Another thing they have in common is that they’re both very good scorers.
Potter and Carter not only lead their respective teams in scoring, but they are also tops in the county, each averaging more than 20 points per contest.
“I feel like we’re accomplishing something great together, and it’s giving people a reason to talk about our school,” Carter said.
Potter had similar thoughts as well.
“I think what we’re doing is really special,” he said. “Sprayberry’s not known as a big basketball school, so for us to have the leading scorers in boys and girls basketball is a big surprise for everybody.”
It is a unique situation, given the number of schools in the county. However, it isn’t outside the realm of possibility given what these two players have endured.
Potter, a 6-foot-1 junior guard in his second varsity season, grew up in a basketball family on Long Island in his native New York. His brother, Amonte, and cousin, Alijah Bennett, also played basketball at Sprayberry before graduating last year and the younger Potter believes playing against his family members all the time made him a better player.
Potter, who, through 21 games, was averaging 26.2 points and shooting 41 percent from 3-point range and 75 percent from the free-throw line, is constantly working on improving his game, and he stays active on the court.
“I’m always moving around so I can find ways to score,” he said. “I see a lot of the things and defenses that are going on around me, and I just try to avoid it.
“I’m surprised I’m scoring so well. I feel like I’m taking my game to a whole new level because I didn’t see myself having so much production.”
Potter’s coach saw it, though.
According to Marc Carver, last year’s Sprayberry team had several scoring options at its disposal. Potter, who was a starter, averaged only seven points per game and didn’t need to be the No. 1 scoring option like he is now. However, glimpses of his abilities were evident, especially after he scored 30 points in a game against Pope.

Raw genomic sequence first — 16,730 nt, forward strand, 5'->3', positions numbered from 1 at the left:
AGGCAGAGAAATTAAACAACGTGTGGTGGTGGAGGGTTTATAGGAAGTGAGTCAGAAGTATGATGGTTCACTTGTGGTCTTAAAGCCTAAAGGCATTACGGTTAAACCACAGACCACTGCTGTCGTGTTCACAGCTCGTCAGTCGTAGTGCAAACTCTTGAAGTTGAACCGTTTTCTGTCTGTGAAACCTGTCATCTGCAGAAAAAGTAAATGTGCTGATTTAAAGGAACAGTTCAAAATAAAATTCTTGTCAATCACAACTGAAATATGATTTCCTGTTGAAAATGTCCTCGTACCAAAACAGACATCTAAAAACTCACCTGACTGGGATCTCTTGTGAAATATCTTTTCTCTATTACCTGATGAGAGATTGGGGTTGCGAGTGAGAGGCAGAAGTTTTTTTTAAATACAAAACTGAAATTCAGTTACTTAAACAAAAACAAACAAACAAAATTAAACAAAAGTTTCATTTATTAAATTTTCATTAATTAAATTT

“I’m not surprised he’s putting up these numbers,” Carver said. “I knew he would do it, and we count on him to.”
Potter has even adjusted to defenders guarding him. Whether it’s a box-and-1, or a double- or triple-team, he still finds a way to score.
“He’s our only returning starter and our go-to-player,” Carver added. “He can go left or right, he shoots 3s, he drives to the basket and gets fouled. He can do so many things on the court, and he’s tough to stop. He’s led us in scoring in every game except one.
“He’s a great kid with a quiet demeanor. He’s likeable, coachable and a pleasure to have on the team.”
Carter’s background is similar to Potter’s. The 5-9 senior small forward has been playing basketball since she was 6 years old. She tried lots of other sports, but basketball was her best and her favorite, and it was the sport her family played.
Carter, however, has suffered through two ACL injuries and three meniscus tears since the eighth grade, yet she keeps coming back for more.
In her first two seasons, playing at Wheeler, Carter went down with injuries during the first scrimmage of her freshman and sophomore seasons.
As a Sprayberry junior, Carter, a team captain, managed to stay on the court long-term, averaging 17.5 points per game, but her season was cut short towards the end of the year because of another injury,
But she’s come back just as strong this season, averaging 21.4 points through 22 games.
“I just love the game, and that’s why I keep coming back,” said Carter, who also leads the Lady Yellow Jackets in rebounds and blocks, and is second on the team in assists and steals.
“My goal is to be a well-rounded player. I’m more efficient with my shots, so that’s why I think I’m scoring so well, but being well-rounded in all areas is my biggest goal. My strengths are driving to the basket and attacking the rim, and I’m most proud that I’m leading the team in rebounding. That takes a lot of work to beat the taller girls to the ball.”
It’s her workman-like approach that appeals to coach Mark Giles.
“She’s a terrific basketball player,” he said. “She’s well-rounded and unselfish and I can’t say enough about her. The one thing that Neena stands out in is her work ethic is second to none.
“She finds weaknesses in her game and focuses on them. Her ability to shoot well from the outside reflects the work she’s put in. She plays great defense and creates opportunities for herself and her teammates on offense. She’s improved as a player since her junior year.”
Much like her counterpart on the boys team.
“When you have kids like (Potter) and Neena that want to get better every day, it’s an extreme joy,” Giles said.